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Re: OUR sketching kits!!!

Post by mike » Sun Oct 14, 2012 6:25 pm

For quick & unexpected sketch moments there's little to beat a small pocket sized moleskin but I've got a A4 clip board that I use for any casual sketching while sitting "watching "television etc.Or when I take visual notes when out walking to supplement a photograph to be worked on at a table at home. I find it best to put a thin piece of card underneath the drawing paper as the textured plastic shows in your marks otherwise.
Also it opens like a book so you can carry enough sheets of your chosen paper(s) without any trouble.An elegant solution to a number of problems.

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Re: OUR sketching kits!!!

Post by Miatagrrl » Mon Oct 15, 2012 6:43 am

My preferred sketchbook size is about 5"x8" hardbound, which opens to about 8"x10" for spreads. It's a comfortable size to hold, either sitting or standing, and the hard cover makes it stable. The popular pocket size books are easier to hold and carry, but I find the page size too restrictive.

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Re: OUR sketching kits!!!

Post by RajeshS » Mon Oct 15, 2012 9:54 am

:) I've kind of gotten used to the 5.5x3.5 Handbook.

But like Tina - I'm just beginning to think if I should try something like the 8x5s.

However those will have to be for the few times I carry a back pack or something. The "fitability" of my kit and the sketchbook - in my cargo shorts pockets is what is so attractive about the size.

Any larger and I lose that plus point.

The other thing that keeps hooked to the smaller size is the fact that I don't have my sketches scattered all over then - one size standardization has allowed me to start building my collection of sketchbooks. I'm on my fifth and they all look nice in one standard size :) :)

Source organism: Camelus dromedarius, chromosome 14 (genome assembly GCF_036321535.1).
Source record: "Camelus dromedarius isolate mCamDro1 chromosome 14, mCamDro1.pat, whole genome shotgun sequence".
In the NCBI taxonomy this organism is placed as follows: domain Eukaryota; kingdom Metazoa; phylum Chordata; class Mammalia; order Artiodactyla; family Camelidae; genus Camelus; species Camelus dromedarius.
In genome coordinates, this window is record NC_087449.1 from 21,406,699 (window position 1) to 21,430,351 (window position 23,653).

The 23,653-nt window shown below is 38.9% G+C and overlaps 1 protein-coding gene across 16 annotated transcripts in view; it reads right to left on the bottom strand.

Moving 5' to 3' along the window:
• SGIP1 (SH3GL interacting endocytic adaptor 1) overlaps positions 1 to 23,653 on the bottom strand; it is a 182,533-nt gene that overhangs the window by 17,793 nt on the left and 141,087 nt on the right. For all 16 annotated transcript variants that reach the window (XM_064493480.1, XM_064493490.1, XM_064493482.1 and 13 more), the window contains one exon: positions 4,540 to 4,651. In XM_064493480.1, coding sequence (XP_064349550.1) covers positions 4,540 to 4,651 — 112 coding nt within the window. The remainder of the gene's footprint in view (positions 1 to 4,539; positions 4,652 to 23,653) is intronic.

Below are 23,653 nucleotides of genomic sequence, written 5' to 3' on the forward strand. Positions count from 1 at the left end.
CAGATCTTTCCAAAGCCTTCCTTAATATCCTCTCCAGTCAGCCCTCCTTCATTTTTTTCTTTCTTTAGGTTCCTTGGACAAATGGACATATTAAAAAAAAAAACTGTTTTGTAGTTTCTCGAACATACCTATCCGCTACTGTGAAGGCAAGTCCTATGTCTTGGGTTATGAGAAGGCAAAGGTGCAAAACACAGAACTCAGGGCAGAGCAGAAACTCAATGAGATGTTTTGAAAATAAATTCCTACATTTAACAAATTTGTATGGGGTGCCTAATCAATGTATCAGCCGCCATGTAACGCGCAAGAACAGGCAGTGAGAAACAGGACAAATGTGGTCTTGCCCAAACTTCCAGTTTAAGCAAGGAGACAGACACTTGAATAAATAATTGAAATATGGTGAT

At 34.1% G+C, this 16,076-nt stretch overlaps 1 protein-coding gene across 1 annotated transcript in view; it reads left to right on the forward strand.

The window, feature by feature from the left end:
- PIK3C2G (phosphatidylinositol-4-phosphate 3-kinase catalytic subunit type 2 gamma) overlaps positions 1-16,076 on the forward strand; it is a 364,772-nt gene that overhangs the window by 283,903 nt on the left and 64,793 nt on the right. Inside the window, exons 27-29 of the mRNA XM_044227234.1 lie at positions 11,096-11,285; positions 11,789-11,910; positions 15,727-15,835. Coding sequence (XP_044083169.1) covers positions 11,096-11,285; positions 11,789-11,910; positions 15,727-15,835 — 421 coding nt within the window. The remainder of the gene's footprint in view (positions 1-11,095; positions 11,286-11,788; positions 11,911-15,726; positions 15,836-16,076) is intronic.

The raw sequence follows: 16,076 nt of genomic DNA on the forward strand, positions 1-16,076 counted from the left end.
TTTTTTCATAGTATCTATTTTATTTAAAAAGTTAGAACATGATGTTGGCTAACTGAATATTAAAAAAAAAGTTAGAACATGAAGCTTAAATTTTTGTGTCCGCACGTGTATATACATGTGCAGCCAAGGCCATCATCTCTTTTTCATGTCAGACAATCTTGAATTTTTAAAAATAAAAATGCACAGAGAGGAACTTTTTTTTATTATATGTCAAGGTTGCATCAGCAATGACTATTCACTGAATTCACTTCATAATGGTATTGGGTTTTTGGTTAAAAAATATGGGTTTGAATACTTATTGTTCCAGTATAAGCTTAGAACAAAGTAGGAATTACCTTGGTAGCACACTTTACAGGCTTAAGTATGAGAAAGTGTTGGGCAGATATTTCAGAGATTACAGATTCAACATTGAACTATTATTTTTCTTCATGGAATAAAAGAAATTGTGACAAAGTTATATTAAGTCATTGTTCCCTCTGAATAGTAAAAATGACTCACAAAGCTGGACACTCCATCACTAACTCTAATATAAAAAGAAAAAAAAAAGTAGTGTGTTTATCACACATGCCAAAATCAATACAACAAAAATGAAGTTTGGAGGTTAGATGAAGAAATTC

rajesh

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Re: OUR sketching kits!!!

Post by gpathy » Mon Oct 15, 2012 6:05 pm

Though I sketch small.. I like to have the space to rest my wrist, etc.. with a small book, with no support, after a little while it gets real uncomfortable. so far, my sketching sessions have all been two to three hours, without much of a break. perhaps, I should rest and relax often?
has anyone tried those portable easels? overkill for a sketcher?

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Re: OUR sketching kits!!!

Post by Miatagrrl » Tue Oct 16, 2012 4:17 pm

Several of my friends who sit while sketching use a board to clamp under their sketchbook and paints for stability and support. I usually end up standing for most of my outdoor sketching, so the board system doesn't work well, but I can see that it would help greatly when seated. For great ideas and tips on how to set this up, see Jamie Williams Grossman's excellent blog: http://hudsonvalleysketches.blogspot.co ... ching.html